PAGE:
The death of the mobile banking app

The evolution of the digital wallet could democratize technology and help community and regional banks compete more effectively.

Traditional banking institutions have invested heavily in building out their digital capabilities to serve current and future customers, and at the heart of those efforts are their mobile banking apps. But what if the future of digital banking includes a reduced role for the mobile app?

BAI recently spoke to Michael Abbott, who leads the global banking practice at Accenture, about his prediction of “The death of the mobile banking app” and what might take its place.

The interview has been edited for length and clarity.

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The death of the mobile banking app – that’s a pretty bold call. Are you sure we’re not straying into overstatement?

We’re not going to lose the functionality of the mobile banking app, but it’s going to move. When you look at mobile bank app usage, 90% of it is simply checking your balance. It’s one API. So it’s very simple to paint a future where I could move 90% of the mobile banking app usage to any other place. I could get that information anywhere I wanted and probably have a better user experience at the end of the day.

What makes the mobile app so vulnerable to takedown, who or what is going to do it, and what kind of timeline are we looking at?

We can already see it today. Take the Apple card as an example: The real innovation was not the card itself. The real innovation with the Apple card is that, underlying it, there is no mobile banking app. Everything that you need to do with your Apple card is integrated into the Apple wallet: your balances, your money, your transaction information. And although Google has mothballed Plex for now, it’s the same concept – except broader. All of this is happening because the platforms are opening up all the capabilities to make it happen.

Is this the pathway into banking for deep-pocketed tech firms, which have mastered the use of customer data and creating customer experiences?

We’ve all been hearing for a decade that technology wants to take over banking. I’ve come to a completely different conclusion – none of them want to be in the banking environment because if they were truly bankers, they would have the regulations and all the limitations. What is so valuable about banking to a tech company? It’s about owning the front end of the experience. In the U.S., if you could combine payments and banking together in one place, you could sit in front of $5 trillion of consumer spending every year. And if you’re sitting in front of $5 trillion of U.S. consumer spending, do you need to be the bank? I’d argue no.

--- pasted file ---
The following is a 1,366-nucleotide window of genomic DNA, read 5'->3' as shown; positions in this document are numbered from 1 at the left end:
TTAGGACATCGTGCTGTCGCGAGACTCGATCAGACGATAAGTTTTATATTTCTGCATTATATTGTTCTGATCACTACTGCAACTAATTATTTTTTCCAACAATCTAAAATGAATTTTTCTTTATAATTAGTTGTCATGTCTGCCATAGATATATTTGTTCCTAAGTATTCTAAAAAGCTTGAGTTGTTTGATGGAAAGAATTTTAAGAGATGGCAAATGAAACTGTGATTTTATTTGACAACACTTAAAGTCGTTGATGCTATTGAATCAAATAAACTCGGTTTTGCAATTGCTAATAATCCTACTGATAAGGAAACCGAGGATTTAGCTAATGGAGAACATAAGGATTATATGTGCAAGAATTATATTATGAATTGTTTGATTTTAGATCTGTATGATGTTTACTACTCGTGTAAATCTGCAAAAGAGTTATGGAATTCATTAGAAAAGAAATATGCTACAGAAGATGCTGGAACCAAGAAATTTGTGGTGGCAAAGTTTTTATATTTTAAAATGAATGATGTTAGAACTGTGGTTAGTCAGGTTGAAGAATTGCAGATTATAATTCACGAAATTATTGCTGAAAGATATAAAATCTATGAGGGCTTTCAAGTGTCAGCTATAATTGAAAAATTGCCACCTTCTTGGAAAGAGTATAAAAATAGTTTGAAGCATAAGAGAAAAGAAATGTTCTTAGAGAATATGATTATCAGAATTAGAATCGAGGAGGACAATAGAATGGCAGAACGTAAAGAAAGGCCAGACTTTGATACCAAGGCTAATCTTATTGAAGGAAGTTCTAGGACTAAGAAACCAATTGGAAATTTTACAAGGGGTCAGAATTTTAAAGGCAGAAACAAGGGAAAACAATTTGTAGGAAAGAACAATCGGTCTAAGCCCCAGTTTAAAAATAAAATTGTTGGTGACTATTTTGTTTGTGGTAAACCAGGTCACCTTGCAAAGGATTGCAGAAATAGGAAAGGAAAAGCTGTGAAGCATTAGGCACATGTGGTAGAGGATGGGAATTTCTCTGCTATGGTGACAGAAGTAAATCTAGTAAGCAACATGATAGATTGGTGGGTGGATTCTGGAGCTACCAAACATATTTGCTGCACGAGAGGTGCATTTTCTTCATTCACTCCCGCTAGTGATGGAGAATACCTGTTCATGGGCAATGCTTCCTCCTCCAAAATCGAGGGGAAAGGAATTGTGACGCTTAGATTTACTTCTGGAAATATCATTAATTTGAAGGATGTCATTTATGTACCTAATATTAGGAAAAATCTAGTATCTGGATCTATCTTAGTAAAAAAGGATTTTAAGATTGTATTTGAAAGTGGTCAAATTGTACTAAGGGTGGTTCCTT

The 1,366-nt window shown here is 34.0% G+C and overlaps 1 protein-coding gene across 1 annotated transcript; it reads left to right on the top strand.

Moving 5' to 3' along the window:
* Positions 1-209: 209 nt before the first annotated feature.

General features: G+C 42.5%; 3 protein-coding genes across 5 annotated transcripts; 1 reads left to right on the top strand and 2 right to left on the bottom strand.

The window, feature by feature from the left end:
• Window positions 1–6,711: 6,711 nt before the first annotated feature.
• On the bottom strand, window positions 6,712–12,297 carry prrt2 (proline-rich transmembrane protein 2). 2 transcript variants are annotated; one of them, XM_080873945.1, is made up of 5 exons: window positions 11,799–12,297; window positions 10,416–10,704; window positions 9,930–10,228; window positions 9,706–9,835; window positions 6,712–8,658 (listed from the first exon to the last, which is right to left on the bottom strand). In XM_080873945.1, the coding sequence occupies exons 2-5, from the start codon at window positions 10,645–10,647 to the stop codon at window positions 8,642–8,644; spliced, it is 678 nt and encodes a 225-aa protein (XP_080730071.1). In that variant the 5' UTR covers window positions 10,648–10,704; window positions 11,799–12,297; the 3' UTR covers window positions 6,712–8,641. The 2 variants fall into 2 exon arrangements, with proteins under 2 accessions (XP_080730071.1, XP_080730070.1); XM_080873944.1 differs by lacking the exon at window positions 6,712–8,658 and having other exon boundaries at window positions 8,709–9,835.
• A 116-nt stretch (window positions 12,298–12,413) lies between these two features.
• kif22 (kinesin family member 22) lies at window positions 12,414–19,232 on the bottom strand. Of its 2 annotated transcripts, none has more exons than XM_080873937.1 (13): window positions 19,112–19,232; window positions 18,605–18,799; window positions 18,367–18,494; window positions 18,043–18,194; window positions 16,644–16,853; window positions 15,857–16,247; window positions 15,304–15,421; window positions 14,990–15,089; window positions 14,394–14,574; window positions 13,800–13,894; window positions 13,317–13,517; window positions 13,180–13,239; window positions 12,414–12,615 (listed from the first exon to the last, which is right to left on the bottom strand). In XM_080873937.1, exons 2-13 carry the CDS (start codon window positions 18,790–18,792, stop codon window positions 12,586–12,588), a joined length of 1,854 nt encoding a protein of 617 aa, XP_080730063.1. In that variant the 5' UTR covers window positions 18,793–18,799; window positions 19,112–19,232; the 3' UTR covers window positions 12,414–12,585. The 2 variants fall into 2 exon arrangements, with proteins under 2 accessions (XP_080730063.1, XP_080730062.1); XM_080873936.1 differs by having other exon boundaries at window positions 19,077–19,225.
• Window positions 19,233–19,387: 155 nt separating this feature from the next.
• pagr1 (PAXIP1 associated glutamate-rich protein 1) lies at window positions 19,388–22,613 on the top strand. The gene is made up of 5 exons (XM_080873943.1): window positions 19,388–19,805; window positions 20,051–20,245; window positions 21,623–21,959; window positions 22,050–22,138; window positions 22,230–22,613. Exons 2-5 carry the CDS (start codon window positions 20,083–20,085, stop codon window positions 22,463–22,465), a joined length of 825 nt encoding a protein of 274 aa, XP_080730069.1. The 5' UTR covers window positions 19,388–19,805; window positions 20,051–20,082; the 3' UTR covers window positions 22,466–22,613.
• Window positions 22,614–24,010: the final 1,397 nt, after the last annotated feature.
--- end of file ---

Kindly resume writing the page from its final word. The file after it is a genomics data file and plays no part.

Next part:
So where does that leave banks?

Banking is still going to be there. You’re still going to have deposits, you’re still going to need a place to put your wages. You still need banks to lend to consumers, small businesses, corporate entities and the like. The difference will be that, instead of owning all of the touchpoints around their consumers, as banks traditionally have, they will be extending banking into other applications. I can imagine a day when I can load my debit card into Apple Pay and I can see my balance, my transactions and payment history right there.

How significant would it be for banks to lose the data stream that they get from their mobile app?

In any scenario, banks will still have access to most of the information they have today. They may not have all the geolocation information or other things that bank apps can do, but they may not lose that much information. What they’re really losing is control over the experience. Banks will simply pay others to market to their existing customers. They’ll have to think about new technologies and tools and digital channels to reach those individuals via their mobile wallet, which will be very different to what they can do today with their own app.

A big bank that wanted to be the dominant player within a digital wallet has the resources to try to make that happen. But what about the smaller institutions out there?

In many ways, this could democratize access to mobile banking. If it’s just a few APIs, a smaller bank could say, “Hey, just load your card into your Apple or Google Pay and you’ll have full banking functionality that would be incredibly simple.” It would allow small community banks and regional banks to compete without having to put an enormous amount of capital on the table. We are seeing a democratization of technology that I believe will enable many of the small banks today to compete on a digital stage.

Terry Badger, CFA, is the managing editor at BAI.

Gain insights on where mobile banking is headed from the BAI Executive Report, “Mobile banking is on the move.”